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I'd like to learn more about writing software to play and manage audio and video -- how it all works, what the different options are (from the developer's perspective) and so on. How would a developer go about learning how to write an application like WinAmp from the ground up, for instance? Or a simple DVD player?
I've Googled around a bit of course, but figured you all might have some experience to share, and be able to point me in the right direction, maybe to a good few books on the subject or something. (Looking to build primarily for Windows, incidentally.)
Thanks in advance,
If you don't have an EE, DSP programming may be a bit over your head.
I would recomend you start studying anolog filter design, since digital filter design is based on anolog counterparts. Most audio processing is applications of digital filters. Video processing is essentially 2D audio processing.
I should clarify -- I'm a developer with about 10 years of experience; I'm just not familiar with this particular domain.
So -- any books or anything, online resources or anything at all, anyone might recommend?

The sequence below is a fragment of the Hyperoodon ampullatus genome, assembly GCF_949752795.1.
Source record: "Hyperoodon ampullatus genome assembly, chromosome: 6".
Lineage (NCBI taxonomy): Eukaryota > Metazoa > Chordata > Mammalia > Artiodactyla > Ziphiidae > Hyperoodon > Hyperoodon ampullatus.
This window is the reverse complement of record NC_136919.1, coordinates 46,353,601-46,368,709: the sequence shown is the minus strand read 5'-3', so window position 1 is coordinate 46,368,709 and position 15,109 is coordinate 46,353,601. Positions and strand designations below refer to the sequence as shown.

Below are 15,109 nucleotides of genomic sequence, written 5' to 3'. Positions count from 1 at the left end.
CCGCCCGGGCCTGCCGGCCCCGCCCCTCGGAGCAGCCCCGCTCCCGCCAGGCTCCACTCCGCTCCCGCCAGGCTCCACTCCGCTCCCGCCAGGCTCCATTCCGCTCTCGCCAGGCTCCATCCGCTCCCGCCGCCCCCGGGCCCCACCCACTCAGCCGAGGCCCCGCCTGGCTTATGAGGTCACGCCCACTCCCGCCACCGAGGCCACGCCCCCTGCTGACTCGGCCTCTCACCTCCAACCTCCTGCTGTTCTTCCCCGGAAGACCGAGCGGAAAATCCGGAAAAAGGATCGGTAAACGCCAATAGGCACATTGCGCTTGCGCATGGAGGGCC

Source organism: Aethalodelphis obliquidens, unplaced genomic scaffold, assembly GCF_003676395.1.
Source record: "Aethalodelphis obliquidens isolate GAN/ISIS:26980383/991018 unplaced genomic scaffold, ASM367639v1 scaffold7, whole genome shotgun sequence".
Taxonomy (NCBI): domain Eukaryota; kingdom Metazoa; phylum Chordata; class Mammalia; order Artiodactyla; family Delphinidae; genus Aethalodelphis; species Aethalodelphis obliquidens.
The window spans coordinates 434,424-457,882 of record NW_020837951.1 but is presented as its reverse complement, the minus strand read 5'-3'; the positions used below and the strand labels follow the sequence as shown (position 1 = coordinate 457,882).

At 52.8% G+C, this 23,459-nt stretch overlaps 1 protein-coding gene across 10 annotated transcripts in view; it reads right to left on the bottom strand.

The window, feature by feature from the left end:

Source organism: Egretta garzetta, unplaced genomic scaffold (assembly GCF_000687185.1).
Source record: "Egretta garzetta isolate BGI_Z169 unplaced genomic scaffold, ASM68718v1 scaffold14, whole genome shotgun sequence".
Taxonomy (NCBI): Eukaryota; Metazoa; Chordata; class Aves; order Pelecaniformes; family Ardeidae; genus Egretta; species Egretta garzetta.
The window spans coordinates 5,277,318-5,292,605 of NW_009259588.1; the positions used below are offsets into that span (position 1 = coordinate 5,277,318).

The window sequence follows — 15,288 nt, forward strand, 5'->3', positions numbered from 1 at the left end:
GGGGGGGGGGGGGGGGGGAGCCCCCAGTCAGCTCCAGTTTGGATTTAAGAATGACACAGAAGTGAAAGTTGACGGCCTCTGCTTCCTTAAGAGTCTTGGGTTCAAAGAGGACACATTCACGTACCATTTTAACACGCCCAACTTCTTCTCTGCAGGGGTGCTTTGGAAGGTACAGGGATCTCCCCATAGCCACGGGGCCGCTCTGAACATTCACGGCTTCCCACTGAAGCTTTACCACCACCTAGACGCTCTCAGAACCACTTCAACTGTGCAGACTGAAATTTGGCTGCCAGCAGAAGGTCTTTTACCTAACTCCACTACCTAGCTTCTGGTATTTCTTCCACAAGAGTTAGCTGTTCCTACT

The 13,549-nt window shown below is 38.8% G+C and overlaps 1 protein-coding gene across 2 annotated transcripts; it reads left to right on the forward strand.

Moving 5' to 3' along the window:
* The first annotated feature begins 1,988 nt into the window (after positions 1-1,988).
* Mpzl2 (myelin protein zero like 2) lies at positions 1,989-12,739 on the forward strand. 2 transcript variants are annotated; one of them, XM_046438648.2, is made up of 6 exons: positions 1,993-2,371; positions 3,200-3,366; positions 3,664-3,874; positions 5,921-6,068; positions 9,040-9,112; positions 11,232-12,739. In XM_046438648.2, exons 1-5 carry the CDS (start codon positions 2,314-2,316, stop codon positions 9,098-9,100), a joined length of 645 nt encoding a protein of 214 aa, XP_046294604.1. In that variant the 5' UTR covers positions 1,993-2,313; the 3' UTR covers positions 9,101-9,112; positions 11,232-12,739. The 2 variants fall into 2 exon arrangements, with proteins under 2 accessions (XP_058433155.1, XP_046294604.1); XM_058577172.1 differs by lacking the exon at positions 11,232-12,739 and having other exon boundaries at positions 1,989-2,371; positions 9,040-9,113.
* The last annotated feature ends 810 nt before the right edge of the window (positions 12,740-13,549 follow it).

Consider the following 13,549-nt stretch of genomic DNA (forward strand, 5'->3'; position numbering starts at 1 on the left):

Tuesday, August 28, 2007
Yes, look up the DirectShow API, and that's all you really need. You can throw together a functional media player in less than a day by following sample programs. It's all just connecting nodes in a filter graph. Like you'd connect a node that knows how to load a .mpg from a file to a node that knows how to decode an mpeg stream to a node that knows how to display it in a Window.
Code Project is a good resource for multimedia stuff.
Then with that knowledge you can figure out whether you need to go lower level or whether that's good enough for you.
Tuesday, August 28, 2007
When you say "from the ground up", do you mean "not using Media Player or Core Audio"? If yes, then there's some learning curve: discretization and quantization, Kotelnikov–Shannon theorem, FFT and DCT, intraframe vs. interframe compression, etc. It's fun, but if you go this route, be prepared for lots of wheel reinvention.
Winamp indeed was written from the ground up. Back then operating systems did not provide libraries to handle audio and video, so Justin had to write decoders. And computers were rather slow, so he had to hand optimize them.
There's not that many reasons to do it the same way now. Just use the API provided by the OS.
Sunday, September 02, 2007
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